England were today considering whether to appeal against Courtney Lawes’ two-match ban for recklessly striking Argentina hooker Mario Ledesma with his knee.
Lawes, the first player to be banned at the Rugby World Cup, is out of England’s Pool B matches against Romania and Georgia but he will be available to face Scotland on October 1.
The Northampton lock entered a not guilty plea when he appeared before a disciplinary hearing in Auckland today, having been cited following England’s 13-9 win against the Pumas in Dunedin.
The offence carries a guideline suspension of between three and 12 weeks – or matches in the World Cup context – and Lawes’ offence was deemed to be ’low end’.
The independent judicial officer Terry Willis, from Australia, reduced the ban from three to two weeks on account of Lawes’ “excellent disciplinary record and remorse”.
England manager Martin Johnson was clearly disappointed with the verdict but the early indications from the Red Rose camp were that they would not appeal.
But Johnson wanted to wait until England’s travelling QC Richard Smith, who represented Lawes, has studied the full written judgement before making a final decision.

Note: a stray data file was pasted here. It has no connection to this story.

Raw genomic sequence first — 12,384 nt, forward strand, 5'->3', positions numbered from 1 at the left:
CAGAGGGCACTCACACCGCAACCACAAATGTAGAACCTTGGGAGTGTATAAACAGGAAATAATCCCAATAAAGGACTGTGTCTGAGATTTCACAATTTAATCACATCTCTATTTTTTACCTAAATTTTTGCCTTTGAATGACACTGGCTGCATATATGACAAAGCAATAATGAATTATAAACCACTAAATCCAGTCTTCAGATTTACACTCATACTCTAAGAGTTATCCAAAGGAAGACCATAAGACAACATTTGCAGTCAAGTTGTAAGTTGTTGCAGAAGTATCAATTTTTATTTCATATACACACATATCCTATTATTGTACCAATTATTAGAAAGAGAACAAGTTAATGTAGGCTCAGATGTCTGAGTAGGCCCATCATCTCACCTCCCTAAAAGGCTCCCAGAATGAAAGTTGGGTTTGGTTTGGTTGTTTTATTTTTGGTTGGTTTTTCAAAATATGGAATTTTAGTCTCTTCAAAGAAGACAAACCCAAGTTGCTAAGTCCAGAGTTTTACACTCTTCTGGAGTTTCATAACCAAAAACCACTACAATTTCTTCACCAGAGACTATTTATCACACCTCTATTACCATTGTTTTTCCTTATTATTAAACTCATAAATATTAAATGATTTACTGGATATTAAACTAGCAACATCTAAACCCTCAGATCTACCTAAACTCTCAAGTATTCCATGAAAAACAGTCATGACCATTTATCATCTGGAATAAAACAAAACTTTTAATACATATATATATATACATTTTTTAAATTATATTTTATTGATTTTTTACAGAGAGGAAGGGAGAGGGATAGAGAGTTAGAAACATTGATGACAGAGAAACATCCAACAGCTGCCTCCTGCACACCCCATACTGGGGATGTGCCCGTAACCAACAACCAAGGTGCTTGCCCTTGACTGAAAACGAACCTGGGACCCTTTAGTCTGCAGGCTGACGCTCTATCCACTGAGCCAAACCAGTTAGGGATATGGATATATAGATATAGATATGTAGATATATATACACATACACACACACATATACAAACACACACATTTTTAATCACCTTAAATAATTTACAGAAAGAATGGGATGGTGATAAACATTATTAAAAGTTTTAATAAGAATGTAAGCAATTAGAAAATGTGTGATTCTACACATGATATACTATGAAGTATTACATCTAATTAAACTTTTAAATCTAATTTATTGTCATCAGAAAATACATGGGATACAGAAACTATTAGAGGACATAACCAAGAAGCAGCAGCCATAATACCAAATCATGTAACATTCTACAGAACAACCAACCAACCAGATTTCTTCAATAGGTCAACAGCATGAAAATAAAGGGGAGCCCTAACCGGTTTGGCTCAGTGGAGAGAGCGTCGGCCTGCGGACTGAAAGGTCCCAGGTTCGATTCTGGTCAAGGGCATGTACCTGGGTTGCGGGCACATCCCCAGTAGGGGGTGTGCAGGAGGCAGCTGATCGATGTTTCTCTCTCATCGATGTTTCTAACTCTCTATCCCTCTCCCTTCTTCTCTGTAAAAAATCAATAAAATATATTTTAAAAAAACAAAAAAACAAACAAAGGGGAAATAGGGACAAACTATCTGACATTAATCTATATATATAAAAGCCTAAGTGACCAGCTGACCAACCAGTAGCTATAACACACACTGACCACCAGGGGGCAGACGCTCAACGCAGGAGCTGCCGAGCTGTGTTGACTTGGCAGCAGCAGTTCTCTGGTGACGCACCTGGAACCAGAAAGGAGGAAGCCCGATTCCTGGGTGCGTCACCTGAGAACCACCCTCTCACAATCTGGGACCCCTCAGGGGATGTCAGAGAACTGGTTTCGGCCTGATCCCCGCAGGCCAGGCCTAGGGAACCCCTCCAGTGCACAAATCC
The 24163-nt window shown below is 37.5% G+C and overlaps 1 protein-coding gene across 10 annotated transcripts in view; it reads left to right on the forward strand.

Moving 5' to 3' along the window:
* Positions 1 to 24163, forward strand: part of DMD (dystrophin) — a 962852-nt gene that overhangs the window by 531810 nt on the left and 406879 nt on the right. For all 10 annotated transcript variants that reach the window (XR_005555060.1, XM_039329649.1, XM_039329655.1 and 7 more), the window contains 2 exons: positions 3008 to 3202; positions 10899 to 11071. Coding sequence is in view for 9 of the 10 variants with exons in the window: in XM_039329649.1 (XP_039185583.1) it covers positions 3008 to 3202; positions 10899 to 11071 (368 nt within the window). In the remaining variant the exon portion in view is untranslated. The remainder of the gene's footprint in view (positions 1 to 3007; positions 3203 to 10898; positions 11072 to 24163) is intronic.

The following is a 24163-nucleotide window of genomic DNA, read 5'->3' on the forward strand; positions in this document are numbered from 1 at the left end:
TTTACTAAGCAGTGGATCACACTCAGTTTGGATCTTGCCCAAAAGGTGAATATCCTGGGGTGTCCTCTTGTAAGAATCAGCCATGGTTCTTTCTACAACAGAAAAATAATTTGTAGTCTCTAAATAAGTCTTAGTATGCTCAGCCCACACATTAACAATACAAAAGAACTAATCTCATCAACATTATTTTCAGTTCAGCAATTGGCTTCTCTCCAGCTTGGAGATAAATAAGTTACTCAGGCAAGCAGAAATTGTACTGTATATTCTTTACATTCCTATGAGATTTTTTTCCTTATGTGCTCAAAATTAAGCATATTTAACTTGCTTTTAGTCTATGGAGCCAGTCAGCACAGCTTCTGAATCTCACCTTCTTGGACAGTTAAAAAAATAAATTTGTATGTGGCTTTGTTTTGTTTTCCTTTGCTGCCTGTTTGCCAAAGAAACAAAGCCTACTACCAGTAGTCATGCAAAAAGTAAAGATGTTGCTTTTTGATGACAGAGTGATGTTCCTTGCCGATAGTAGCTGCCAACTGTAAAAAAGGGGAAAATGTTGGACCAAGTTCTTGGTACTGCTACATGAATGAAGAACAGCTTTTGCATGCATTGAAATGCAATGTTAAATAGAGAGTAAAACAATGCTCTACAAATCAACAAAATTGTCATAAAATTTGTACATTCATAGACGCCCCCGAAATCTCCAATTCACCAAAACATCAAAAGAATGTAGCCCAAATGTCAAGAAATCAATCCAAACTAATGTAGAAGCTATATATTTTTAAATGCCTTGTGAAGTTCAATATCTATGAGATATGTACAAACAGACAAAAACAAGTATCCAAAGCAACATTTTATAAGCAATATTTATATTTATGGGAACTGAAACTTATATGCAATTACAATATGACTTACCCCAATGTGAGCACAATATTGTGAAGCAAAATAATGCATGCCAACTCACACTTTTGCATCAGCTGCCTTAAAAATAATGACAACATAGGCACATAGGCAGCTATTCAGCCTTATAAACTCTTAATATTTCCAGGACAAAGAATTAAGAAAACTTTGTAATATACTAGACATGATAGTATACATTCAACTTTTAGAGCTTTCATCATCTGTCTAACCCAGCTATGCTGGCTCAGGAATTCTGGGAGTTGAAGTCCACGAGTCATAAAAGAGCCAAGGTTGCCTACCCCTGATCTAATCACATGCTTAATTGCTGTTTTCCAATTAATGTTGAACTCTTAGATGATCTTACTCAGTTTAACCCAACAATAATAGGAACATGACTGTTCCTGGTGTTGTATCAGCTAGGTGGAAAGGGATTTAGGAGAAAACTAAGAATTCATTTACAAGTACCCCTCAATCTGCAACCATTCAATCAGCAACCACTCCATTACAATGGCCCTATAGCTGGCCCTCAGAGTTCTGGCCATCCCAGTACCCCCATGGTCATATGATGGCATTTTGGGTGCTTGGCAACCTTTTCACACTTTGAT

“He has dived in to make what he thinks is a try-saving tackle and we thought any contact with the knees was incidental to him trying to do that in a fast-paced game,” said Johnson. “They obviously saw it a little bit differently.”
England have the resources to cover Lawes’ absence for the Georgia and Romania games with Louis Deacon, Simon Shaw and Tom Palmer in the squad as recognised locks while Tom Croft and Nick Easter can both fill in.
“It is disappointing to potentially lose him. For a young man, he played very well. It is not great,” said Johnson.
“We have the cover clearly. The good thing for us squad-wise is that we will need to play players.
“We can’t have guys not playing at all – and then asking them to play later games in the pool or hopefully into the knockout stages.”
Johnson confirmed England “anticipate” squad captain Lewis Moody being available to face Georgia on Sunday.
Moody has not played since limping out of England’s first World Cup warm-up international with knee ligament damage.
“We are hopeful he is going to be good to go,” said Johnson. “We talked last week that he wasn’t far off being fit. Another week is always better when you’ve been injured for a long time but, at some point, you’ve got to go and we are hopeful.”
Johnson brushed off criticism for allowing his players to bungy jump as part of an adrenaline-fuelled day off in Queenstown.
Some members of the squad completed the so-called Awesome Foursome – a 134-metre bungy-jump, white-water rafting, jetboating and a helicopter ride.
“What they do when they are training is far more dangerous than what they did there,” said Johnson.
“On these trips you need a balance. We came to Queenstown for a reason. The main reason is to prepare for the Georgia game but they have the opportunity to do things.
“In Auckland they went on the America’s Cup boats. They haven’t been skiing because that is too risky for injury.
“Bungy jumping is deemed to be something they can do. If any guy had an injury that would be jeopardised by doing it they wouldn’t do it.”